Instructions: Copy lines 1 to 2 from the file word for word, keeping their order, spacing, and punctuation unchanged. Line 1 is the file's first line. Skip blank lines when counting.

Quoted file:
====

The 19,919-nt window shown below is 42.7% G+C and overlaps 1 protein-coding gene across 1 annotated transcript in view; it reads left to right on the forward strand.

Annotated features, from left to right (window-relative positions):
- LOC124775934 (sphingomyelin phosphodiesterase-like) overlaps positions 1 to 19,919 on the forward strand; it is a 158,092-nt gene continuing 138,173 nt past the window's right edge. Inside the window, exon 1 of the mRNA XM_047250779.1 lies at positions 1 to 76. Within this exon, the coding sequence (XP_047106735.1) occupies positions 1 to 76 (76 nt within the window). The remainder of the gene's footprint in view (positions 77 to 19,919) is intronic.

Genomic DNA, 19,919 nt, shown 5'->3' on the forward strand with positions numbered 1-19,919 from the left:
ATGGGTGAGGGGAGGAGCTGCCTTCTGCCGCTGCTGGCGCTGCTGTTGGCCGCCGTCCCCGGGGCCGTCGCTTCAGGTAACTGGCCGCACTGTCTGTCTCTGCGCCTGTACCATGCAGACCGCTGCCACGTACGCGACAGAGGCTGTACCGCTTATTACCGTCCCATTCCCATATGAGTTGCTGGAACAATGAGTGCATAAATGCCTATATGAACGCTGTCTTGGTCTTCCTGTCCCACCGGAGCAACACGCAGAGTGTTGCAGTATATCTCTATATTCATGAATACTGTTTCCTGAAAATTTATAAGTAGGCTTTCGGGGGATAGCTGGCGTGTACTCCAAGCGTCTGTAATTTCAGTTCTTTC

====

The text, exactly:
The 19,919-nt window shown below is 42.7% G+C and overlaps 1 protein-coding gene across 1 annotated transcript in view; it reads left to right on the forward strand.

Annotated features, from left to right (window-relative positions):